Active directory attacks: How to stop the serious, under-reported threat

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Active directory attacks: How to stop the serious, under-reported threat
The security foundations within AD haven’t changed much over the past two decades.
Photo by Chris Yang on Unsplash

High profile cyberattacks such as SolarWinds and Microsoft Exchange have shone a spotlight on how vulnerable Active Directory (AD) can be and its place in an organisation’s overall cybersecurity strategy.

Yet, until recently many business leaders may never have heard of AD or known that it was running the background.

Microsoft AD is the dominant identity management platform in enterprise environments used for authentication and control of permissions and privileges. This makes AD a prominent and valuable target for threat actors.

Historically, such attacks have caused eye-watering damage to businesses large and small but many are still unaware of  how vulnerable their AD is and this ignorance can be costly.  

Managing and securing vital business infrastructure 

For more than 20 years, AD has formed the backbone of network  infrastructures for businesses worldwide.  The use of AD is so common that 90 per cent of Fortune 1,000 organisations use AD as their primary method to provide seamless authentication and authorisation when employees log in to devices, open emails, access applications and share files. 

However, with inefficient management, access control gaps can arise, enabling easy access to vital company data and intellectual property. Once an attacker is in the network, they will use these access control gaps and misconfigurations to move laterally and escalate privileges in order to access devices and target corporate data. Managing and securing the AD environment is incredibly complex as it is constantly changing and has many moving parts. 

When it comes to mitigating risk, the first step should be to secure current threats and misconfigurations within the AD environment. As an analogy, investing in an expensive security system won't do much to secure your home if there’s an open window on the first floor. This means the existing AD security needs to be cleaned up and then this high level of security maintained constantly.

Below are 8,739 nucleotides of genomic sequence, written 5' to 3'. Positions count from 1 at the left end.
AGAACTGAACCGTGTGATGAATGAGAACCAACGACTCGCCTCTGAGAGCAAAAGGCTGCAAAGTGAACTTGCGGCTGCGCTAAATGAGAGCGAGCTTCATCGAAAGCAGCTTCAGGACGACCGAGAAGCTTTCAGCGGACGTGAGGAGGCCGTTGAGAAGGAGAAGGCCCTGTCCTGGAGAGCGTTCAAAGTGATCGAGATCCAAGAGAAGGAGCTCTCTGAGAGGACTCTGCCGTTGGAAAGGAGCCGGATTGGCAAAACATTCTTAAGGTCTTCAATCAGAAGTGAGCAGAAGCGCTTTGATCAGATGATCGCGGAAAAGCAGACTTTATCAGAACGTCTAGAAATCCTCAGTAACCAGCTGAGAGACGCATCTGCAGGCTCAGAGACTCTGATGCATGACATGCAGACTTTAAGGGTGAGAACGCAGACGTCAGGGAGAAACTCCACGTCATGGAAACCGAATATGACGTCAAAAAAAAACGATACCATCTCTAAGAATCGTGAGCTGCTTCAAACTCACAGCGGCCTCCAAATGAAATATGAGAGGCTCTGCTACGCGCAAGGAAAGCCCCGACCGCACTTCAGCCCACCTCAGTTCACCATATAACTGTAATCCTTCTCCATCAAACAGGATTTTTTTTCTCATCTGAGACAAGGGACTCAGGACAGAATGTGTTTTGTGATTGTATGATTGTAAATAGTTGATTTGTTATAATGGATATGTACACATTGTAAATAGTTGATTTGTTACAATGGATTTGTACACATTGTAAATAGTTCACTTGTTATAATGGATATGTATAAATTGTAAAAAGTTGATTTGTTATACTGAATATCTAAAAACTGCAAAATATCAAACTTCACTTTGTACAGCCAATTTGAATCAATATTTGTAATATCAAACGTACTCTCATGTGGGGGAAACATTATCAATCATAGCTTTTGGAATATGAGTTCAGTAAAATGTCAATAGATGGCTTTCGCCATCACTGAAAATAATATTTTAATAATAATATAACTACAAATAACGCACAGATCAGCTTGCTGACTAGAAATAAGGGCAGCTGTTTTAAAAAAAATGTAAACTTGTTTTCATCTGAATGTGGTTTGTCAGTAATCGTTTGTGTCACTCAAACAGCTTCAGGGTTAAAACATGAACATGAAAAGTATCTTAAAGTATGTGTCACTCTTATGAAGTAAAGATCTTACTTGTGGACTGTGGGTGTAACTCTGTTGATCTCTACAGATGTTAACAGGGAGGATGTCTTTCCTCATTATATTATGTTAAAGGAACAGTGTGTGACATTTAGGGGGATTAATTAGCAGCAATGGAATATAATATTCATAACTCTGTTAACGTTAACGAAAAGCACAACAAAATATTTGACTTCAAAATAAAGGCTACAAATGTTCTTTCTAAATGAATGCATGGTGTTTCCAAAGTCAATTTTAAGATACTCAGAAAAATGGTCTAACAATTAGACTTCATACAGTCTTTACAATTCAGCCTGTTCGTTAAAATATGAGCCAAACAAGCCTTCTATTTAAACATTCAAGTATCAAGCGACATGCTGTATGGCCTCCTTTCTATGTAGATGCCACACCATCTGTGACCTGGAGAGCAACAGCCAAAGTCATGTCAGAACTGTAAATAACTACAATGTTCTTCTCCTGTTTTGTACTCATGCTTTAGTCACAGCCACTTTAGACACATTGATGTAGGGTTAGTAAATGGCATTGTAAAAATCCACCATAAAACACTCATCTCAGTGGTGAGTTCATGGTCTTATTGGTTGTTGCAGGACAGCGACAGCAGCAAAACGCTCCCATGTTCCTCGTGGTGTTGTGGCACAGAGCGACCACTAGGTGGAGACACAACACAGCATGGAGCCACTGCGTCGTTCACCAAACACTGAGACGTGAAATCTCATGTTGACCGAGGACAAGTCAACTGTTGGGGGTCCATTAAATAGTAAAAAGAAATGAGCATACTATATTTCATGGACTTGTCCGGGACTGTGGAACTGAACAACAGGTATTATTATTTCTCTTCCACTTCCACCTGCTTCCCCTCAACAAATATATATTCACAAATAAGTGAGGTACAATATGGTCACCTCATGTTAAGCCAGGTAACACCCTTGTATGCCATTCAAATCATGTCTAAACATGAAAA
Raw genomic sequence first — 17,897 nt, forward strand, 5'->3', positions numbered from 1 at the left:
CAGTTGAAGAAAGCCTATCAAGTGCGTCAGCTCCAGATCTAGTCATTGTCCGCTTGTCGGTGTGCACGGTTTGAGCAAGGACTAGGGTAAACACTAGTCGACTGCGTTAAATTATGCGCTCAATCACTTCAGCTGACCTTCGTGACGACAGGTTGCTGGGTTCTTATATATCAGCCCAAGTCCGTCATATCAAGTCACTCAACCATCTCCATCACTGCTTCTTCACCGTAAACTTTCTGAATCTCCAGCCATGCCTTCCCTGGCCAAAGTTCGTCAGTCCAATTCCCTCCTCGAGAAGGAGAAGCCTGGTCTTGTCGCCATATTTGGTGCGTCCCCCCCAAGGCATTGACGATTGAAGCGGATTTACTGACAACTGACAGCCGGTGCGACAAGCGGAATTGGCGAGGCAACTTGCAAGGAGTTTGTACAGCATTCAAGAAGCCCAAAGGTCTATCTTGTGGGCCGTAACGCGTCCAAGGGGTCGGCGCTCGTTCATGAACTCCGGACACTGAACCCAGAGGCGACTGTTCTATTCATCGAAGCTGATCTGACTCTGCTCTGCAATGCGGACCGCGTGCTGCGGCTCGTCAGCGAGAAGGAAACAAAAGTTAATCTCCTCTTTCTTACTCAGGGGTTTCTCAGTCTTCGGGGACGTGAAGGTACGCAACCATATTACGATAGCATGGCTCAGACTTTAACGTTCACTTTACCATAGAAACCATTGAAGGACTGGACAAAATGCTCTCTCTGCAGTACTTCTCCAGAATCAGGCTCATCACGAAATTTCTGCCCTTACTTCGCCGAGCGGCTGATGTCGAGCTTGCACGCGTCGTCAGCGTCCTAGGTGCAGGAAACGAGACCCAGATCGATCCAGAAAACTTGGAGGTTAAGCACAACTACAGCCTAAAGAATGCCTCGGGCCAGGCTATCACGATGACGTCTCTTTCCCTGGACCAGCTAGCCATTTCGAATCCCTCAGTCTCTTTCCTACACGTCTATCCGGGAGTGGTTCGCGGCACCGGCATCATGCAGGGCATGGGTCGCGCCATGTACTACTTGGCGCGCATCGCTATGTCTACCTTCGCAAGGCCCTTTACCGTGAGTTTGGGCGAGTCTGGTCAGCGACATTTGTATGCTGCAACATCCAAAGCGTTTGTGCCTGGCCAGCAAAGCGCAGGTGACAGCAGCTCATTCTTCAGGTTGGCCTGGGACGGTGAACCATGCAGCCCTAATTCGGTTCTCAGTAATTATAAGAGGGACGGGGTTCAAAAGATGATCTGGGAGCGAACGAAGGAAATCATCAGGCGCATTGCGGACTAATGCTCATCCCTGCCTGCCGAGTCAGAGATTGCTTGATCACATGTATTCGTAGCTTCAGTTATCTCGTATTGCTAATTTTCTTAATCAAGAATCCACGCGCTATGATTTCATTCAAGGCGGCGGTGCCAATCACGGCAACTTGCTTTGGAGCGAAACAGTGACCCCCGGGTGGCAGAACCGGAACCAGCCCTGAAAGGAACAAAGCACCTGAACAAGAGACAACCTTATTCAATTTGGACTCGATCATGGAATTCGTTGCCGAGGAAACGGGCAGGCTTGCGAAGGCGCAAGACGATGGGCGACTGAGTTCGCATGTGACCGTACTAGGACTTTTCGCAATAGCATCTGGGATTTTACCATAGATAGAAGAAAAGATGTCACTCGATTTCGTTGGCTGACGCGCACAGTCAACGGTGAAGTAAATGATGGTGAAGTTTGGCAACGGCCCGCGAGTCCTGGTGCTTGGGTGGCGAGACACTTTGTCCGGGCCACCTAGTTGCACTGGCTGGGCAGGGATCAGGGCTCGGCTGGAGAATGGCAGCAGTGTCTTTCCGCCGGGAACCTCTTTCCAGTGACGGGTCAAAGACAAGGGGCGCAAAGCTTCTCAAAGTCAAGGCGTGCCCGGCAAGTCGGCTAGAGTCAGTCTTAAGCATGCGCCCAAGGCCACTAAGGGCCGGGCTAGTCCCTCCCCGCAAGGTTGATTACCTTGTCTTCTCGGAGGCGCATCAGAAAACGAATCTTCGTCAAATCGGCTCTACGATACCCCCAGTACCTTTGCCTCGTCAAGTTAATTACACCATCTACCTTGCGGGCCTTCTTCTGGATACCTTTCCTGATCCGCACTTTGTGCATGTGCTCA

Typically, the size and complexity of most AD networks make manual monitoring challenging and real-time detection of attacks near impossible.  Therefore, tapping into technology solutions to support the monitoring and analysis of AD attack paths plays a vital role in securing the infrastructure. 

Detecting, investigating and hunting threats to mitigate risk 

Earlier this year, our research found that between January and October 2020, 730 publicly disclosed events resulted in over 22 billion records exposed, with 35 per cent of breaches caused by ransomware - a threat leveraging AD environments. 

Attacking AD is a goldmine because once an attacker gains control of AD, they effectively have the keys to the kingdom. They can move laterally to any connected device, gain control of privileged accounts, leave backdoors, add new machines to the network, deploy ransomware, compromise sensitive systems and steal sensitive data. AD administrators must implement least privilege access wherever possible. This means providing users with only the privileges they need to perform a particular task. This access should be given and revoked for the duration of the task. Administrators must also rectify accounts with too much access.

While it’s impossible to completely avoid all attacks on AD, it is essential to be able to detect attacks on AD in real time, so alerts can be sent to the administrators and security analysts as soon as possible. 

AD requires continuous monitoring and analysis so security teams can stay on top of changes to environments and group policies that might expose a security issue, which the attacker can leverage. This additional insight will enable businesses to act proactively. If attacks on AD are detected and alerts sent in real time, these attacks can be addressed quickly and in an efficient manner, but without this context, security teams will constantly be in a reactive state.  

The security foundations within AD haven’t changed much over the past two decades; that’s more than enough time for attackers to find weaknesses in an organisation’s AD defences. With years of growth and restructuring, an organisation’s AD likely has hundreds of hidden weaknesses and attack paths. As cybersecurity threats continue to skyrocket, now is the time for businesses big and small to mitigate the secret threat in AD that’s getting too little attention until now. 

Scott McKinnel is Country Manager for ANZ at Tenable.

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